1. It was an absolute spectacle to watch Pitchfork brand “Video Games” with the “Best New Music” tag in 2011, and proceed to be on top of Lana Del Rey-related news like glitter on skin. However, come January 2012, there was her infamous, abysmal performance on SNL; besides not delivering as a singer (which she’s not much of to begin with – more on that later), she rather awkwardly swayed in the same place (not that her outfit provided much motility). Truth be told, there are worse performances by other artists, and Lana Del Rey has better performances to put on her resume, but few on a program as big as Saturday Night Live. Soon after, Pitchfork reviewed Born to Die, giving it a 5.5, the Pitchfork-review-equivalent of a nail hitting the coffin, and the Lana Del Rey-related traffic ceased. Hype’s a bitch.
(A few years later, Lana Del Rey released her follow-up Ultraviolence, where she mellowed out both in terms of tune and production (by hiring the Black Keys’ Dan Auerbach). It was a better album by being more consistent in its grey blur, but nothing on it even approached this album’s two best singles. A year later, an even more mellower album.)
2. “Video Games” is the best thing here, and also the best thing in her discography so far; likely forever. A good choice introducing the elements one at a time (opening church bells giving way to a harp, before strings, piano and eventually, a soft-spoken drum at the 2:29 mark). Lana Del Rey doesn’t have the most powerful voice (probably a result of cigarette smoking), nor does she command a great range (more specifics on that later), but here, everything came together perfectly; every line was a hook.
3. “Blue Jeans” proved she wasn’t a one-hit wonder, and is the second-best thing here, and also the second-best thing in her discography so far; likely forever. This ones mixes hip-hop (the beat, the recurring vocal sample that sounds like it’s been in everything; the wordier verses, especially with lines like “You’re so fresh to death and sick as ca-ca-cancer / You were sorta punk rock, I grew up on hip hop”) with a string-tinged pop ballad. What results is something people called trip-hop (too kinetic) or art pop (not eclectic enough) but regardless of the handle, it’s just a really well-written, well-sung, well-made song. Love the trade-off between her falsetto melody and the tear-faced wail in the choruses (“I will love you ’til the end of time / I would wait a million years…”) – like a call-and-response; love the way certain syllables just roll off during the verses, despite their wordiness (“But he headed out on Sunday, said he’d come home Monday / I stayed up waiting, anticipating and pacing”); love the bridge which actually adds to the song, adding a different melody and pace, coming off of the previous chorus and nicely segueing to the next perfectly.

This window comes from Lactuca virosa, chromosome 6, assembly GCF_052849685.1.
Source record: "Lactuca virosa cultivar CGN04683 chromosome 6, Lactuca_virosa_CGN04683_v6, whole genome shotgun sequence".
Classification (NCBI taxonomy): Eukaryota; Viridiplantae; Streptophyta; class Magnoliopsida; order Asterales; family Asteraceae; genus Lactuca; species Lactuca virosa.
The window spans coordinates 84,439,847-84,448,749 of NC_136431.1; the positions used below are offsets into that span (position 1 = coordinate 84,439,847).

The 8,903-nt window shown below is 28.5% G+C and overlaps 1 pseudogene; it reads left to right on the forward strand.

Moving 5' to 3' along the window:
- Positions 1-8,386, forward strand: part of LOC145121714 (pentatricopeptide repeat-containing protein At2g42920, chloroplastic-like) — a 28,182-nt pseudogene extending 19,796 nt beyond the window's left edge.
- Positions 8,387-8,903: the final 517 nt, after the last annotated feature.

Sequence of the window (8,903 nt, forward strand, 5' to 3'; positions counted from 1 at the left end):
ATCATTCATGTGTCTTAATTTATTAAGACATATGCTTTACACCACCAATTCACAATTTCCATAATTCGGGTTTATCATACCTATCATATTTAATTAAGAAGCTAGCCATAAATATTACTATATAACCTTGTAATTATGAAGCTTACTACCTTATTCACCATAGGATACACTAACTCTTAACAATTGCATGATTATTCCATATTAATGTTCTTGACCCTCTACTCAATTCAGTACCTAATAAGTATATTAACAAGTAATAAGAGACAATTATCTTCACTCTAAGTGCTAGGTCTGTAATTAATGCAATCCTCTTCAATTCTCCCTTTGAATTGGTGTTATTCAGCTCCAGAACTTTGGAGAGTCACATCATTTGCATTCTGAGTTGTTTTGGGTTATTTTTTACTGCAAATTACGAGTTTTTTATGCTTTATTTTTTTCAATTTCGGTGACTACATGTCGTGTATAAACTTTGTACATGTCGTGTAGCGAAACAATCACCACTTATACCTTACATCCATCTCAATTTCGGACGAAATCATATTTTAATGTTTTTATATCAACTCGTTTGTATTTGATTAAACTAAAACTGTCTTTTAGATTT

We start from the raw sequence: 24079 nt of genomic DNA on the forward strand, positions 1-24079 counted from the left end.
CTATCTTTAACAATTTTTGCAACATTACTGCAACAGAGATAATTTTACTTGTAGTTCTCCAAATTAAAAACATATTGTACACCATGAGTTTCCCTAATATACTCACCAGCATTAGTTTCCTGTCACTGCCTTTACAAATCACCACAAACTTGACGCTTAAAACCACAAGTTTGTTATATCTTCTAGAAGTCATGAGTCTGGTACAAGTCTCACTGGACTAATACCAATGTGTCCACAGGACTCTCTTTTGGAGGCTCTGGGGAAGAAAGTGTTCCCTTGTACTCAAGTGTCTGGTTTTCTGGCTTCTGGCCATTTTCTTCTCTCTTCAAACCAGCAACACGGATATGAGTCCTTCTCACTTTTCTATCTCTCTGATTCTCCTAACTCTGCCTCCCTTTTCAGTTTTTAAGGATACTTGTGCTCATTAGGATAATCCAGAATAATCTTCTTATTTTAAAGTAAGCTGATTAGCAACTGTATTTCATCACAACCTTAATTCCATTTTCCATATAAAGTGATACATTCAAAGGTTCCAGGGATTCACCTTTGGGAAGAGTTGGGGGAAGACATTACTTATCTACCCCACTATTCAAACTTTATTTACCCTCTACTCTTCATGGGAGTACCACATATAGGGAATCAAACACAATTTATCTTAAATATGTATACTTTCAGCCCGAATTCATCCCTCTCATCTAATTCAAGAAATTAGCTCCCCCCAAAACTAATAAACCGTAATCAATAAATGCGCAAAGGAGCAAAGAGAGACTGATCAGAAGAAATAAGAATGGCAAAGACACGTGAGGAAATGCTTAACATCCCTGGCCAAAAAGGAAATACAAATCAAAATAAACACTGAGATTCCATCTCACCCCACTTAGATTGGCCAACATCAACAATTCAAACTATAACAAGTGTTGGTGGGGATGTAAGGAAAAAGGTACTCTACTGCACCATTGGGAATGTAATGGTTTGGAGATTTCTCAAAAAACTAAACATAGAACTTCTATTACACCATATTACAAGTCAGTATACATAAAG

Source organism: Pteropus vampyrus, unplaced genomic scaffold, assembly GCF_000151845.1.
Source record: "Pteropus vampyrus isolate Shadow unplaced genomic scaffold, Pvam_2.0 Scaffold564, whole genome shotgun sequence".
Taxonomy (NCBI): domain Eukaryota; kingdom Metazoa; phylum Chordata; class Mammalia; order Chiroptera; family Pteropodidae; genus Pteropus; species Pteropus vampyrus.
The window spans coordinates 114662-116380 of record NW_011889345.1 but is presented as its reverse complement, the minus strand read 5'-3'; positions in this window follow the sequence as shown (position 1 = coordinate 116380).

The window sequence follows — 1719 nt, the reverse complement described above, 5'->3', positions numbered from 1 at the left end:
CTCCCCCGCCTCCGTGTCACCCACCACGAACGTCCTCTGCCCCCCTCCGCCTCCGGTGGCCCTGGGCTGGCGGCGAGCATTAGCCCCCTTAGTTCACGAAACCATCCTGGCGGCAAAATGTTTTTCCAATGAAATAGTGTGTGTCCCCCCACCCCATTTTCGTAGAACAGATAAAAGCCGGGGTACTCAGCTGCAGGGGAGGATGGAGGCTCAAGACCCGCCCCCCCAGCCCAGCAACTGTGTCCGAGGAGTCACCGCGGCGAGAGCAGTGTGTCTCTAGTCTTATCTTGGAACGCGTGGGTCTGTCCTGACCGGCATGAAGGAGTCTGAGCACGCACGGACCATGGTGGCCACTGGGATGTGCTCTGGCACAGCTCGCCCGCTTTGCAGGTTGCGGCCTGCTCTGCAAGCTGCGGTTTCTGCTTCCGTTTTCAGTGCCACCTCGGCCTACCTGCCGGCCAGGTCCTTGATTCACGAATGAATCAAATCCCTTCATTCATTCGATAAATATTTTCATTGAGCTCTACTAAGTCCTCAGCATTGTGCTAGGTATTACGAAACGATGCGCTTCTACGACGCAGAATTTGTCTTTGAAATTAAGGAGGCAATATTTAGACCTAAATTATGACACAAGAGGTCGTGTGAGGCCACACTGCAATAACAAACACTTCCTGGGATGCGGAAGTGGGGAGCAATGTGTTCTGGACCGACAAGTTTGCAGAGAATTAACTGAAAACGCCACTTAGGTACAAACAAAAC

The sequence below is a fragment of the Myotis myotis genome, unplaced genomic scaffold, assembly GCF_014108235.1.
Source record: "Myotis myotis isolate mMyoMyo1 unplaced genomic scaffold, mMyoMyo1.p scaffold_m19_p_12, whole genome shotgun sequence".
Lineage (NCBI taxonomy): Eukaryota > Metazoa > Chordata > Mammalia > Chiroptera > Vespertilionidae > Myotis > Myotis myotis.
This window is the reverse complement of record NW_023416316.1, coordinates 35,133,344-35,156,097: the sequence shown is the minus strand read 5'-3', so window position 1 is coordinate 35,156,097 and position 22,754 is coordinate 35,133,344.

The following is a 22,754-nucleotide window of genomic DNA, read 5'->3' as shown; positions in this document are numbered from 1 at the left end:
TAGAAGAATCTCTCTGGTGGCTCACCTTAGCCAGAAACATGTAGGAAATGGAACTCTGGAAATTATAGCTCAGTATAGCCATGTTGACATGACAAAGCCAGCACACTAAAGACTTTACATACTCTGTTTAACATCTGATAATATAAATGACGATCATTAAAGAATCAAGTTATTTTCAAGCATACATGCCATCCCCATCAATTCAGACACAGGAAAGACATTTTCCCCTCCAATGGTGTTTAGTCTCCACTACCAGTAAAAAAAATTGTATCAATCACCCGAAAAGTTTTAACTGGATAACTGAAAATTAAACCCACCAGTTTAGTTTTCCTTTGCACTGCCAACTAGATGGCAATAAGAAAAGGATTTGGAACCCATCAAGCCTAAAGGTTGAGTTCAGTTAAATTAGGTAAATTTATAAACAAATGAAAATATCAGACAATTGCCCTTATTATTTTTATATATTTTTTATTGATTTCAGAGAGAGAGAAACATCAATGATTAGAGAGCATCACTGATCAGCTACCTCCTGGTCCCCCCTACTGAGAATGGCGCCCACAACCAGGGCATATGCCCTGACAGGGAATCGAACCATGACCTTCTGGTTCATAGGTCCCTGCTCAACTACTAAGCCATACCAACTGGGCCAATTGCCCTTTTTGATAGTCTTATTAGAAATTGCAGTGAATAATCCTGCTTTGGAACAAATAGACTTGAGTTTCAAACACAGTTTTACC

4. So she’s not a one-hit wonder. Two-hit wonder’s more accurate: follow-up single “Born to Die” sounded generic as opposed to the chamber pop “Video Games” and genre-blurring “Blue Jeans.” Its b-side, “Off to the Races,” is considerably worse, thanks to a complete disregard for actual tune, aside from the chorus which does okay but she runs through it rather awkwardly, and the instrumental is nowhere near as memorable as the previously mentioned three songs. These four songs were packaged together as an EP and than placed as the first four songs on the album in one of the most unimaginative tracklists I’ve ever seen, not to mention the fact that “Blue Jeans” was released afterwards as a standalone single, as if we didn’t have a thousand ways of accessing it already by that point.
Another example of said “unimaginative tracklist”: let “Video Games” play out and listen in horror as Lana Del Rey’s gratingly falsettoed and repeated line “You’re no good for me” immediately kicks “Diet Mountain Dew” off.
5. There’s also the matter of recycling: “Born to Die” has a sound (see the 2:40 mark) that becomes repeated ad nauseum on “Million Dollar Man,” while the “Take your body downtown” token lyric of “Video Games” is seen again almost immediately after in “National Anthem.”
6. I liked “Born to Die” more when its line read “Wanna fuck you hard in the pouring rain.” I’m not sure why it was changed to the G-rated “kiss you hard,” especially since she’s not adverse to swearing elsewhere on the album (“Love you more / Than those bitches before” from “Blue Jeans”) that was enough to warrant her a “Parental Advisory” sticker.
7. The main reason why her voice works on songs like “Video Games” and “Born to Die,” and why it doesn’t work on “Off to the Races” and “Diet Mountain Dew” is because she’s able to transition from her normal range to her falsetto (she has no middle range, apparently) really well. On those mentioned songs, there isn’t at all a transition, and the falsetto just seems out-of-place.
8. I’m not one to focus on lyrics on pop albums, but the ones on “National Anthem” are pretty terrible, chief among them are the opening couplet, “Money is the anthem of success / So before we go out, what’s your address?” and the more embarrassing “Money is the reason we exist / Everybody knows it, it’s a fact / Kiss, kiss!” Both seem to have been written after the rhyme was decided.
9. Pitchfork‘s Lindsay Zoladz: “The conversation surrounding Lana Del Rey has underscored some seriously depressing truths about sexism in music. She was subjected to the kind of intense scrutiny– about her backstory and especially her appearance– that’s generally reserved for women only.” Absolutely: who cares that Lana Del Rey was originally known as Elizabeth “Lizzy” Grant? Who cares that she underwent a huge change? Who cares that she had surgery on her lips? You shouldn’t, but we should care that the music wasn’t worth the discussion in the first place.